- Serious birth defects (cleft lip/palate, spina bifida)
- Diseases of the sense organs (eye problems leading to loss of vision such as glaucoma and cataracts, and hearing loss)
- Diseases of nervous system(cerebral palsy, uncontrolled epilepsy/seizures)
- Diseases of the musculoskeletal system and connective tissue (rheumatoid arthritis, muscular dystrophy)
- Severe disorders of the immune system (HIV infection)
- Disabling injuries and poisonings requiring intensive care or rehabilitation (severe head, brain, or spinal cord injuries, and severe bums)
- Complications of premature birth requiring an intensive level of careDiseases of the the skin and subcutaneous tissue (severe hemangioma)
- Medically handicapping malocclusion (severely crooked teeth)
Steps to CCS Services
- Child's condition found
- Referral made
- Application completed (if your child does not have Medi-Cal, you must apply for it If your child has Medi-Cal he or she may be assigned to a "Managed Care"plan.)
- Eligibility determined: age • residency • financial • medical disagree with the decision you may appeal
- Services given:medically necessary • prior authorization
How can my child receive CCS services?
First, a referral and application must be made. Anyone can refer a child to CCS, including parents. Ask your child's doctor if your child has any of the medical conditions listed on page 4. If so, either you or the doctor can call the CCS office at your county health department to refer your child. The referral will work best if medical information is given to CCS at that time. If your child needs to be referred because he or she is in a hospital, ask the attending doctor or hospital social worker to refer your child within 24 hours after admission. After the referral to CCS, parents must still fill out an application and/or financial eligibility form and meet all four eligibility requirements. If CCS determines that your child is eligible, your child can then receive services.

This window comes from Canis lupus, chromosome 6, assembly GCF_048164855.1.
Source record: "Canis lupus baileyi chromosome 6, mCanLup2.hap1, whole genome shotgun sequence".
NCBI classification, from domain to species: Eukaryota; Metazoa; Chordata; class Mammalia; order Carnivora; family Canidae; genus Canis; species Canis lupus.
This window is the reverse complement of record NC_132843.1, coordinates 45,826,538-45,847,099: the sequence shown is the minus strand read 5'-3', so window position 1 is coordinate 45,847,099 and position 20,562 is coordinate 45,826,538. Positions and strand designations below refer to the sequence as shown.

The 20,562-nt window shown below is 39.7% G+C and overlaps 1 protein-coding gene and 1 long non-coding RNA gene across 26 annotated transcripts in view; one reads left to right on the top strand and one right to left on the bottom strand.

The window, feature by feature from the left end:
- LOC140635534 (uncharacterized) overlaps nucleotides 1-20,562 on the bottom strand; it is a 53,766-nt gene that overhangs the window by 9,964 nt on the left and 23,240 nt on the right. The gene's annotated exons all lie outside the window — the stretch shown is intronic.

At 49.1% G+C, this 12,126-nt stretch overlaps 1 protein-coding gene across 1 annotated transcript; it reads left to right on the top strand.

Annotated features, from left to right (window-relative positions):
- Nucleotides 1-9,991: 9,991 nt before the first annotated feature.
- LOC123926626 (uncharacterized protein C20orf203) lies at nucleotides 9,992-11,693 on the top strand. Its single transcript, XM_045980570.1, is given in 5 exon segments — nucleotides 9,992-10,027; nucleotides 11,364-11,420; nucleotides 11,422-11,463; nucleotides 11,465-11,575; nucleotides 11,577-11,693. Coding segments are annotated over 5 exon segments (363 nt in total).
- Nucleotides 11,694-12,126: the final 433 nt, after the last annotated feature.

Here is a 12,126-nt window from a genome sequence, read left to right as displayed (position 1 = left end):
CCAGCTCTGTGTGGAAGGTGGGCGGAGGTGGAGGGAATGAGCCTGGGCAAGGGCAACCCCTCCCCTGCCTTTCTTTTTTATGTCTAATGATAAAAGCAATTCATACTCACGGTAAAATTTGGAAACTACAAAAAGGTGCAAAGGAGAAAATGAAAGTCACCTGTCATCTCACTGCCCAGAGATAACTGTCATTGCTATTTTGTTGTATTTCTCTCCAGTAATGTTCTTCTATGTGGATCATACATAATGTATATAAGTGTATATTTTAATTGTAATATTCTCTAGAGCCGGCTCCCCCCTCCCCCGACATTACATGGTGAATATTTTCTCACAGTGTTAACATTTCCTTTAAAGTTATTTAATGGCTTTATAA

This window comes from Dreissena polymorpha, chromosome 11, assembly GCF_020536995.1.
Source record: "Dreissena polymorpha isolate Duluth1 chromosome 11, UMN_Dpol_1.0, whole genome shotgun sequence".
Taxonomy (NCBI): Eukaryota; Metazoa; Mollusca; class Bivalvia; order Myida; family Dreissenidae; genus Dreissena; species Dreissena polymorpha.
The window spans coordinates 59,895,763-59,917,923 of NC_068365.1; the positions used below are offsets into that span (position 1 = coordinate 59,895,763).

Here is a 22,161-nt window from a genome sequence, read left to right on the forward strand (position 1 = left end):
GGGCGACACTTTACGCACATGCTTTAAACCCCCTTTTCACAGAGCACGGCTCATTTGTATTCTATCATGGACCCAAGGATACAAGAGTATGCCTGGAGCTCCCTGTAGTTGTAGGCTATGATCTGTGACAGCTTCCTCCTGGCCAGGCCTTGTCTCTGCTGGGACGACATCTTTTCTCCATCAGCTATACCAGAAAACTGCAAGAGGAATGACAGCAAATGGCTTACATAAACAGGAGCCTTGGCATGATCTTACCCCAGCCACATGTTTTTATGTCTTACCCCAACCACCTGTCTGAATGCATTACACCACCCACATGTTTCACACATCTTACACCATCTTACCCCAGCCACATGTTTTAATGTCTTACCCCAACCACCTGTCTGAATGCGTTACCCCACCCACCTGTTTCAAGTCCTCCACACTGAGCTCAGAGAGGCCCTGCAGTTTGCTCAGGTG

What papers should I bring?
To help CCS determine if your child is eligible, you may need to bring papers to the county CCS office to show your child's age, where you live, and how much income you had in the past year. Examples of papers you might need are your social security card, driver's license, rent and utility receipts, paycheck stubs, birth or baptismal certificates, school enrollment forms, military ID, health insurance information or Medi-Cal card, and recent income tax forms. If you do not have some of these papers, ask CCS what other papers you may bring instead.
Are there any costs to me?
There are some fees for CCS clients who do not have Medi-Cal or who have Medi-Cal with a share of cost.The amount of the fees is based on family income and size. Ask CCS if you have any questions.
California Children Services Benefits
What are CCS benefits?
Benefits of CCS are medical services that the CCS program provides directly to eligible children or arranges to pay for their cost. This section explains these services.
Case management is determining medical eligibility, deciding what your child needs, and helping you get special doctors and services to meet your child's special needs. This includes help to coordinate your child's medical care and referral to other agencies, such as the county health department, schools, and agencies that serve children and adults with disabilities. Every CCS client receives case management.
If your child has Medi-Cal and a CCS eligible condition, CCS can coordinate your child's medical care. This way, decisions about who will provide care and payment can be made faster by a person who is familiar with your child's needs. If you have Medi-Cal and are enrolled in a managed care plan, case management services may not be the same in all counties. In most counties, your child's CCS-eligible condition is still the responsibility of CCS, but in some counties it is the responsibility of the managed care plan. You should ask your CCS office if the case management of your child's CCS-eligible condition is covered by a managed care plan or the CCS program.